Nutrition news

US school cafeterias face cuts as food prices soar

WASHINGTON — Uncertainty is on the menu of school canteens across the country.

Schools, already grappling with higher food prices and supply chain disruptions, are set to lose special funding that has allowed them to serve more students during the pandemic.


What do you want to know

  • On July 1, the US Department of Agriculture will reduce school lunch reimbursements for schools across the country
  • The per-student rate of $3.75 was increased to $4.56 during the pandemic to enable schools to feed more students
  • Loss of funding worsens an already problematic situation in schools already facing soaring food costs

Many school districts have been forced to cut back or make substitutions in an effort to meet the rising cost of food. At the school in Nokesville, Prince William County, Virginia, cafeteria staff learn to improvise. They used to offer three entries a day, but now there are only two left.

“We’re not giving students the variety they expect,” said Adam Russo, director of food and nutrition for the Prince William County School District. “Before, we offered them all kinds of fruits and vegetables to broaden their palettes, and we can’t do that anymore.”

Officials at the Prince William County school district in Virginia say they pay 50% more for a typical school lunch than last year and often have to make last-minute changes to the menu. For example, a carton of milk that used to cost 21 cents now costs 34 cents and a chicken sandwich now costs $1.25, down from 58 cents previously.

“Generally, we have a really hard time finding some of our pre-prepared items, from chicken tenders to sandwiches or pizzas,” Russo said.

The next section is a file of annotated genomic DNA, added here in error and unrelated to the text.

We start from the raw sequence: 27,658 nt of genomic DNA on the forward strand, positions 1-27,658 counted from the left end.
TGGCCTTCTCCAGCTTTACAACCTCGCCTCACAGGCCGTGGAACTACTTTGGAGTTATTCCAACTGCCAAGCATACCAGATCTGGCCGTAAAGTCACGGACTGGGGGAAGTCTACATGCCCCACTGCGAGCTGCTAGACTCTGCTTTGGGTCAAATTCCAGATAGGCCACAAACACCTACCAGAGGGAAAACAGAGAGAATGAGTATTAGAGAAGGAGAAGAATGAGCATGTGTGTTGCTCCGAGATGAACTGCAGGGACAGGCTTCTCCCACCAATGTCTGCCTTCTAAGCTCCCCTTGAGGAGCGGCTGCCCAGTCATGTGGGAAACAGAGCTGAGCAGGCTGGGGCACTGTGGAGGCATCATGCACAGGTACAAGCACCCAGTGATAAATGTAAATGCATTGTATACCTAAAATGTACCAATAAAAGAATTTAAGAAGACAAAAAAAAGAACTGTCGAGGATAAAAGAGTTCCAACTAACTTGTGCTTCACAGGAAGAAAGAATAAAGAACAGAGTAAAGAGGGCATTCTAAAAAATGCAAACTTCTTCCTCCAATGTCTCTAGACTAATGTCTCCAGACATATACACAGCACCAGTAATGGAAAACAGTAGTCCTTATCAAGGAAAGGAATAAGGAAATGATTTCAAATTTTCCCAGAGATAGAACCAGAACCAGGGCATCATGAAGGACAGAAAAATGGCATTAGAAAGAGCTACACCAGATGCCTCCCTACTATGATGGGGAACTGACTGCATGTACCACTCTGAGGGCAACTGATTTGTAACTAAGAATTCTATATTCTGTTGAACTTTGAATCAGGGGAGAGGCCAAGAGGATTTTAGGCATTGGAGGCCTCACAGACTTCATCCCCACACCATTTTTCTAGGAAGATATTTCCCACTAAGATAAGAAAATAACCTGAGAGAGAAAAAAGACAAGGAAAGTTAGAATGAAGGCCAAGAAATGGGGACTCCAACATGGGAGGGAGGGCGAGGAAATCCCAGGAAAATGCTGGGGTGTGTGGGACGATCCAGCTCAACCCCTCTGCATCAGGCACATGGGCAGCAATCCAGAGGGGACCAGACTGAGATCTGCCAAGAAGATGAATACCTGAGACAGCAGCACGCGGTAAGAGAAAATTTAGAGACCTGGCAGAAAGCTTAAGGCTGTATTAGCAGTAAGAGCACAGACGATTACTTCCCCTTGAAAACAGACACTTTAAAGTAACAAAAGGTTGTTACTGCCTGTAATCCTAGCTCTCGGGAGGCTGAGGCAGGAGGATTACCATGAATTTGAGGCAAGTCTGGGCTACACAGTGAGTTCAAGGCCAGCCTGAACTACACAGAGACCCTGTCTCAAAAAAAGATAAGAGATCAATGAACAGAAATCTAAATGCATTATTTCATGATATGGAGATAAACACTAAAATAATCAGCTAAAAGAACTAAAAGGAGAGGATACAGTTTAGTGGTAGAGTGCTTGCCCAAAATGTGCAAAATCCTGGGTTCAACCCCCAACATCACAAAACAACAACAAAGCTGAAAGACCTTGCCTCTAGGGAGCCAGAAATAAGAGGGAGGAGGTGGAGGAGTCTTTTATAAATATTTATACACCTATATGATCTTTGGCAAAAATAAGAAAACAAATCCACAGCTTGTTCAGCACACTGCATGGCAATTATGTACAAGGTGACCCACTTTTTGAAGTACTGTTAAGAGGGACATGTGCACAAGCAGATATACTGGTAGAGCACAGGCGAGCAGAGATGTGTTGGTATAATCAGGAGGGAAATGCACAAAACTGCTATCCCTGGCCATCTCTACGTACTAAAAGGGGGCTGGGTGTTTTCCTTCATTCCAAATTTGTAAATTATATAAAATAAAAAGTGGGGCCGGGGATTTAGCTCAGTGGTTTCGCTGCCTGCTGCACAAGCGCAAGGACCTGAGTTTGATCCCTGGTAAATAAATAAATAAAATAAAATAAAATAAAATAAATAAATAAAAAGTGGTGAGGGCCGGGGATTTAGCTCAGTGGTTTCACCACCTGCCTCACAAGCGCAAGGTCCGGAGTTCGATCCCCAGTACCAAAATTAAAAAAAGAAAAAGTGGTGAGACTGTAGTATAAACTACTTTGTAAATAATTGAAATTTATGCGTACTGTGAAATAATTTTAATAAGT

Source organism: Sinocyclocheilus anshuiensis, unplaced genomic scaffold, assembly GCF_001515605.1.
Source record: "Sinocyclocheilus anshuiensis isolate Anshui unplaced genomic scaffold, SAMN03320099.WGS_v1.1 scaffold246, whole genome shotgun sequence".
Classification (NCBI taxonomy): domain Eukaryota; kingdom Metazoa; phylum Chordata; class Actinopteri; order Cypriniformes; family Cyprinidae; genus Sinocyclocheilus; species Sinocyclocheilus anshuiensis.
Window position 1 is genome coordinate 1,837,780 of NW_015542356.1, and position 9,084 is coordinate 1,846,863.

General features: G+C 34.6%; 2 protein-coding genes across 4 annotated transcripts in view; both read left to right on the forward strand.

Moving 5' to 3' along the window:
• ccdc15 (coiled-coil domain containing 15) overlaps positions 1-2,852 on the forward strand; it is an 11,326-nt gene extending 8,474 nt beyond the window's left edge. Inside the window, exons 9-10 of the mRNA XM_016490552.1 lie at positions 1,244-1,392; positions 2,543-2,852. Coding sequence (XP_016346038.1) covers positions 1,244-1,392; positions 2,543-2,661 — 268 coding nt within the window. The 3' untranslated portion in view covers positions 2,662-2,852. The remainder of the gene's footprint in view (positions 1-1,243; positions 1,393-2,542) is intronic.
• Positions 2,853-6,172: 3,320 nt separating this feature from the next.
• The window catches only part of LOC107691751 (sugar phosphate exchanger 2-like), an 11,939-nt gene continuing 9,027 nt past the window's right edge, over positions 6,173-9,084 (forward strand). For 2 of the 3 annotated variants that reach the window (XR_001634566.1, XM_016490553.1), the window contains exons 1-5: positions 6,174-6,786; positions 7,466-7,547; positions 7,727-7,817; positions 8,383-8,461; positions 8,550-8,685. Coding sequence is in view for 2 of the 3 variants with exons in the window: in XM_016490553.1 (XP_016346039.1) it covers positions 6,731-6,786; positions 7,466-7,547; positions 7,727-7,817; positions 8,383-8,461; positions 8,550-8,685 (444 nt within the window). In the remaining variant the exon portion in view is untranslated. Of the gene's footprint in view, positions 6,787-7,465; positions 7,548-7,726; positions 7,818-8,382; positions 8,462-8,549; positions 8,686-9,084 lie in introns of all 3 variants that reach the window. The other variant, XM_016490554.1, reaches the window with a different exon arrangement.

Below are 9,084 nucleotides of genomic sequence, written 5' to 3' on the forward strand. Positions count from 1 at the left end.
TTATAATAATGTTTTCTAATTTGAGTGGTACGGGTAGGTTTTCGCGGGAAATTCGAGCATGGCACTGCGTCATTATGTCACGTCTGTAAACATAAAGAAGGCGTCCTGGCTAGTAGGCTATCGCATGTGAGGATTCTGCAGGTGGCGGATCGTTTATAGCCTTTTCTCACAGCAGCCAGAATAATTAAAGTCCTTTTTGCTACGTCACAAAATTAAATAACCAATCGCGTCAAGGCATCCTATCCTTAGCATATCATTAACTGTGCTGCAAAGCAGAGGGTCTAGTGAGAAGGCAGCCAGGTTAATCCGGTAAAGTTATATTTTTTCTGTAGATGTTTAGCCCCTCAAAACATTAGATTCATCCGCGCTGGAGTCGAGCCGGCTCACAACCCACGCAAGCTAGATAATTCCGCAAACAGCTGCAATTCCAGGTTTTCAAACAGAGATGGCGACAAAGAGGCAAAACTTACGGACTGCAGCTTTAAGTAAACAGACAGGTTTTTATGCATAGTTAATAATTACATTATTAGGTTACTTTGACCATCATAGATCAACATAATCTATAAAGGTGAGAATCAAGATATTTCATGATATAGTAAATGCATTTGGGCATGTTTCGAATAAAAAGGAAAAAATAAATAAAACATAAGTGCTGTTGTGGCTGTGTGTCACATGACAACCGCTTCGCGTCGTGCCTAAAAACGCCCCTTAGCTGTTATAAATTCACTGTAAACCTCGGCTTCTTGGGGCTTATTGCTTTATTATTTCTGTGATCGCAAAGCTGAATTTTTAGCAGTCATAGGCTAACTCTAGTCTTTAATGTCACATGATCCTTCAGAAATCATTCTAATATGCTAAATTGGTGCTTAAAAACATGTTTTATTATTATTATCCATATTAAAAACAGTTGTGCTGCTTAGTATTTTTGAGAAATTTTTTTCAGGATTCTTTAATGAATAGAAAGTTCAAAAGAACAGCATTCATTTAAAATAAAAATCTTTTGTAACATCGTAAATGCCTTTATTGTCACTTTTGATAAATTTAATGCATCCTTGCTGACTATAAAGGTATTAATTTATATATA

A new survey of school districts nationwide, conducted by the School Nutrition Association, finds that 97% of meal programs reported difficulties with higher costs, while 98% acknowledged problems getting certain items. from the menu.

“It’s certainly been different if we can’t get the produce, but often we know a few days in advance, so we’re able to accommodate,” said Laura Posey, district meal area manager. Prince William County school.

Now schools are set to face new challenges when pandemic emergency funding expires on July 1.

“Our programs are in jeopardy, we need help,” Russo said. “With waivers ending for next school year, we will potentially have a deficit of $5 million to $10 million.”

The pandemic-era rule that allowed schools to serve free meals to all children, regardless of whether they were entitled to a free or reduced price lunch, giving access to an additional 10 million students, is also ending .

“There is a lot of hesitation in some communities to complete the application form, you need to provide the last four digits of your social, we certainly hear that in high immigrant communities families are reluctant to apply,” said Diane Pratt -Heavner. with the School Nutrition Association.

There are also concerns about summer meal programs.

A USDA waiver relaxed a rule that only allowed summer lunch programs in communities where at least 50% of students already qualified for a free lunch. Anti-poverty group Share Our Strength estimates that one in five summer restaurants that opened last year will not be open this summer.

“The school we are in today is below that threshold and this community will not have summer meals available to them,” Russo said. “The nearest place from here may be eight or nine miles away.”

There are a number of proposals on Capitol Hill to extend higher reimbursement rates, but not much progress has been made. For now, schools must manage food distribution headaches with even tighter budgets.